Sustainability assessment is a recent framing of impact assessment that places emphasis on delivering positive net sustainability gains now and into the future. It can be directed to any type of decision-making, can take many forms and is fundamentally pluralistic. Drawing mainly on theoretical papers along with the few case study examples published to date (from England, Western Australia, South Africa and Canada), this paper outlines what might be considered state-of-the-art sustainability assessment. Such processes must: (i) address sustainability imperatives with positive progress towards sustainability; (ii) establish a workable concept of sustainability in the context of individual decisions/assessments; (iii) adopt formal mechanisms for managing unavoidable trade-offs in an open, participative and accountable manner; (iv) embrace the pluralistic inevitabilities of sustainability assessment; and (v) engender learning throughout. We postulate that sustainability assessment may be at the beginning of a phase of expansion not seen since environmental impact assessment was adopted worldwide.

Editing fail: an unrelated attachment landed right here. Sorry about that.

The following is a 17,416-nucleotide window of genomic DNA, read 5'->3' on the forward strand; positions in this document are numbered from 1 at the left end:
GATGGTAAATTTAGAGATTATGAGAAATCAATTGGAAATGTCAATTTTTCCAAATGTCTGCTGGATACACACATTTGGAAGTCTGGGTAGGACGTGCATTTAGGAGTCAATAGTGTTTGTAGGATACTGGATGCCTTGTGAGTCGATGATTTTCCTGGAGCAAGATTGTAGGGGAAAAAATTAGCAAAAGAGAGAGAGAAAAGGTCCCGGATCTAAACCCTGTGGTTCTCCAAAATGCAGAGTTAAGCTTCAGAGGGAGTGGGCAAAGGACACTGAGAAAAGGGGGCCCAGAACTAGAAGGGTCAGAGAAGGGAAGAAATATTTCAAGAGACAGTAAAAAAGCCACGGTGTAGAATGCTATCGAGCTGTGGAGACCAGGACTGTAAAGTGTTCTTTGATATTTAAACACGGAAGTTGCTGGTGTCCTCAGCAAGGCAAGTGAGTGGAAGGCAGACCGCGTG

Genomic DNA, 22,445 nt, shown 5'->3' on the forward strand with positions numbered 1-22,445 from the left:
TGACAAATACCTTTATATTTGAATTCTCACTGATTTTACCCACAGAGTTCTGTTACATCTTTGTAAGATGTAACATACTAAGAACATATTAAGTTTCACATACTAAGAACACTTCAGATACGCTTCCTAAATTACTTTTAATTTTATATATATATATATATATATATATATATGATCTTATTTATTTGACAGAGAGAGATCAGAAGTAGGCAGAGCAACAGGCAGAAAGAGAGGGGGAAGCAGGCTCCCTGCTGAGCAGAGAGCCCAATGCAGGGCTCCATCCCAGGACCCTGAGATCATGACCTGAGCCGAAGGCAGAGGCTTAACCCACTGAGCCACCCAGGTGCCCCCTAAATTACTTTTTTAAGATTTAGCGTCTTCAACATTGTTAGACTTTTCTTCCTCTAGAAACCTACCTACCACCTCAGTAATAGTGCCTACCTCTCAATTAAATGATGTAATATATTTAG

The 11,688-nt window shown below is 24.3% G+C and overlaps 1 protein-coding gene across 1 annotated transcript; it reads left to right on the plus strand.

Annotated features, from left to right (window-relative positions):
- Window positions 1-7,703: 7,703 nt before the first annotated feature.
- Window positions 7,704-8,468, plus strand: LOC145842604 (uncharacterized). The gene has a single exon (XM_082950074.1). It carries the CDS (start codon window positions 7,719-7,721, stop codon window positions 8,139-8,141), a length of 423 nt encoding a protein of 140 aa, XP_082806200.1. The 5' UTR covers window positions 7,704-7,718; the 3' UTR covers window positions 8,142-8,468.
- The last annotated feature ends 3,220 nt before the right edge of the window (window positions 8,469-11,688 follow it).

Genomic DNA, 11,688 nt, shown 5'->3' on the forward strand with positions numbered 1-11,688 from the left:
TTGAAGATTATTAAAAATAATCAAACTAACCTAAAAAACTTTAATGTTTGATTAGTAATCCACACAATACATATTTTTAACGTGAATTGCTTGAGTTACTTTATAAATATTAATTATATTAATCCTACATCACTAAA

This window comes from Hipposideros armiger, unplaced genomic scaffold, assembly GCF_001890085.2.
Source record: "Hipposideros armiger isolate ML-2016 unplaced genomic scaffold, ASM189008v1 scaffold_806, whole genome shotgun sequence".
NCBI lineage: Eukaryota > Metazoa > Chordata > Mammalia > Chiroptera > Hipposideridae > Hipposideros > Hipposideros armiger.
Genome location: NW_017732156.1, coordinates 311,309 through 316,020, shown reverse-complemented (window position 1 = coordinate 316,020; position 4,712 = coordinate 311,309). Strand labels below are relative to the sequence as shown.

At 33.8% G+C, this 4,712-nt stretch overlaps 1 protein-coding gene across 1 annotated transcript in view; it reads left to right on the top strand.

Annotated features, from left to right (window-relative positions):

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This review surveys an emergent methodological trend in anthropological research that concerns the adaptation of long-standing modes of ethnographic practices to more complex objects of study. Ethnography moves from its conventional single-site location, contextualized by macro-constructions of a larger social order, such as the capitalist world system, to multiple sites of observation and participation that cross-cut dichotomies such as the “local” and the “global,” the “lifeworld” and the “system.” Resulting ethnographies are therefore both in and out of the world system. The anxieties to which this methodological shift gives rise are considered in terms of testing the limits of ethnography, attenuating the power of fieldwork, and losing the perspective of the subaltern. The emergence of multi-sited ethnography is located within new spheres of interdisciplinary work, including media studies, science and technology studies, and cultural studies broadly. Several “tracking” strategies that shape multi-site...